1330s Sir John Molyns Terrorised Buckinghamshire and took to kidnapping and organising murder in revenge for his dismissal from royal service.
1387 & 1392 John Lord Fitzwalter Led a gang of ruffians in Essex, levying blackmail on the citizens of Colchester.
1342 William Beckwith Organised a band based in Knaresborough Forest in Yorkshire which remained active in 1392, two years after Beckwith's death.
Died 1247 Death of Robin Hood According to John Major.
Died 1347 Death of Robin Hood According to the Geste.
1498 'Robin Hood' Used as an alias by Roger Marshall of Wednesbury, when he led a band of a hundred men in an allegedly lawless affray in Willenhall.
1469 Robin of Redesdale (Mend-all) Used as an alias by Sir John Conyers, when, in 1469, malcontents took the field against the Yorkist government in Northumberland.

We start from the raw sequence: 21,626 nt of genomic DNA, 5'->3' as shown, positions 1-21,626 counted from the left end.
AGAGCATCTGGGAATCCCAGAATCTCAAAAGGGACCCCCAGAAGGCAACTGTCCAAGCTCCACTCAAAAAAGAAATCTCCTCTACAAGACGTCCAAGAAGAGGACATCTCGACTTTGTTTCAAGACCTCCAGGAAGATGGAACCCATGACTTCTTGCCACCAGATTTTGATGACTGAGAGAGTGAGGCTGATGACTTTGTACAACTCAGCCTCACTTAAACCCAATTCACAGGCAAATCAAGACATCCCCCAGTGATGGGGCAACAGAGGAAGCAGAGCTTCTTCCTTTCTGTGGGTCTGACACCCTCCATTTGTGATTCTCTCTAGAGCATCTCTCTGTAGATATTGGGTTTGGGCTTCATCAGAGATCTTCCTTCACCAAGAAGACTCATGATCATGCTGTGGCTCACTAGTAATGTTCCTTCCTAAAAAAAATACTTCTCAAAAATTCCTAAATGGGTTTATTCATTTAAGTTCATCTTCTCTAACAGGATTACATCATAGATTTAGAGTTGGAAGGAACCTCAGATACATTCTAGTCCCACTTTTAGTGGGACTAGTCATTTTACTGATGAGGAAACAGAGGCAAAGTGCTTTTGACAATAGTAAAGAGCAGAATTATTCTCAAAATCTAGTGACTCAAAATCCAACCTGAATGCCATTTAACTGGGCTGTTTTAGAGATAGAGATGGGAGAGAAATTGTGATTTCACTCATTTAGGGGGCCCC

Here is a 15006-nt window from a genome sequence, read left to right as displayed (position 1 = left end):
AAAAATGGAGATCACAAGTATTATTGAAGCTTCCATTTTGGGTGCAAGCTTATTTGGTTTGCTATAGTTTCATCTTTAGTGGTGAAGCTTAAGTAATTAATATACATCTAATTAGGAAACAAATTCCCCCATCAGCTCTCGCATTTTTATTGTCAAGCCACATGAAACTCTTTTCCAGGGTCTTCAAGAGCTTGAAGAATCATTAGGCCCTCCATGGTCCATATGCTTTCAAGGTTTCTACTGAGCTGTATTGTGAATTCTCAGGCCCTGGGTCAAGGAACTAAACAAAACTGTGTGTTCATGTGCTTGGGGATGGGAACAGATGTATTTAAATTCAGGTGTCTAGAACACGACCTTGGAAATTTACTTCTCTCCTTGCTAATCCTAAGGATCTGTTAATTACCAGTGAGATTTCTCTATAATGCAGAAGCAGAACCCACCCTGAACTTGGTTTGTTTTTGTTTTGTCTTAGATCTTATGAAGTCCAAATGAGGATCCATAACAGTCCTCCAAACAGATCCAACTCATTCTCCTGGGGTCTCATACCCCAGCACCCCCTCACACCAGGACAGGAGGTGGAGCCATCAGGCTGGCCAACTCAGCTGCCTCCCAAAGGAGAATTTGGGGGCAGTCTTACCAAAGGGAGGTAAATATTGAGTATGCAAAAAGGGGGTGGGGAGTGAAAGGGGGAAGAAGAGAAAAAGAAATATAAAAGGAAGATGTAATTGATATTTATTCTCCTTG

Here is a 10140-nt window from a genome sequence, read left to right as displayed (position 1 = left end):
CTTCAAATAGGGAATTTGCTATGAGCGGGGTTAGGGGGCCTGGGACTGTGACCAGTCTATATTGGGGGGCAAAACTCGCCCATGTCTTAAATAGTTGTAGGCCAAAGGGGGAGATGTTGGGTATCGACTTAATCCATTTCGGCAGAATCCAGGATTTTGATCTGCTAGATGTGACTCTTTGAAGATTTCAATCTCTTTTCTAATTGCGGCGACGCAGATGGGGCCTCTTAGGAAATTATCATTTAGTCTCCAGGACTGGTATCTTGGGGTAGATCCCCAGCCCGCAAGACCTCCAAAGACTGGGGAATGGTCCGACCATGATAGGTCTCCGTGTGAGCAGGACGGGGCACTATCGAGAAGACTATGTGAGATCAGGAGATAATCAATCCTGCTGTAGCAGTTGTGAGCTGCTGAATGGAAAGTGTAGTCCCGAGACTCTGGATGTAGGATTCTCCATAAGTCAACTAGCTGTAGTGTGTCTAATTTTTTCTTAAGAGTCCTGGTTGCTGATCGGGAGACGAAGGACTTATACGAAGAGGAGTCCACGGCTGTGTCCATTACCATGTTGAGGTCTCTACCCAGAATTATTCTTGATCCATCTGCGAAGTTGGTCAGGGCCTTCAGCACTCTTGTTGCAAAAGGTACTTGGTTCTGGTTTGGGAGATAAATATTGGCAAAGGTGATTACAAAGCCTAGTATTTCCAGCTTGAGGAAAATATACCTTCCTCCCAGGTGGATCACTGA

1469 Robin of Holderness Used as an alias by Robert Hillyard of Winestead.


The supporting characters
Mentioned Character Sources / comments
1323 - 1325
Sheriff of Nottingham
(Henry de Faucumberg)
De Faucumberg has a history of stealing wood before becoming sheriff. Fined in 1313, 1314, & 1315. Becomes sheriff of Yorkshire in 1325-1327 and 1328-1330. In 1326 de Faucumberg is instructed to track down an outlaw gang led by Eustace de Folville.
1209 - 1224 Sheriff of Nottinghamshire and Derbyshire
(Philip Mark)
1209 - 1217
1221 - 1224
1233 - 1234
Chief Forester Notts & Derbyshire
Chief Justice of the Forest
Sheriff of Yorkshire
(Brian de Lisle)
1225 - 1226

1232 - 1233
Sheriff of Yorkshire
Deputy Sheriff & Forest Justice
for the North of the Trent
Sheriff of Nottinghamshire
(Eustace of Lowdham)
When deputy sheriff of Yorkshire, it was Eustace who had to collect and account at the Michaelmas Exchequer of 1226 for the penalties imposed by Robert of Lexinton, who sat in judgement on Robert Hod, the fugitive.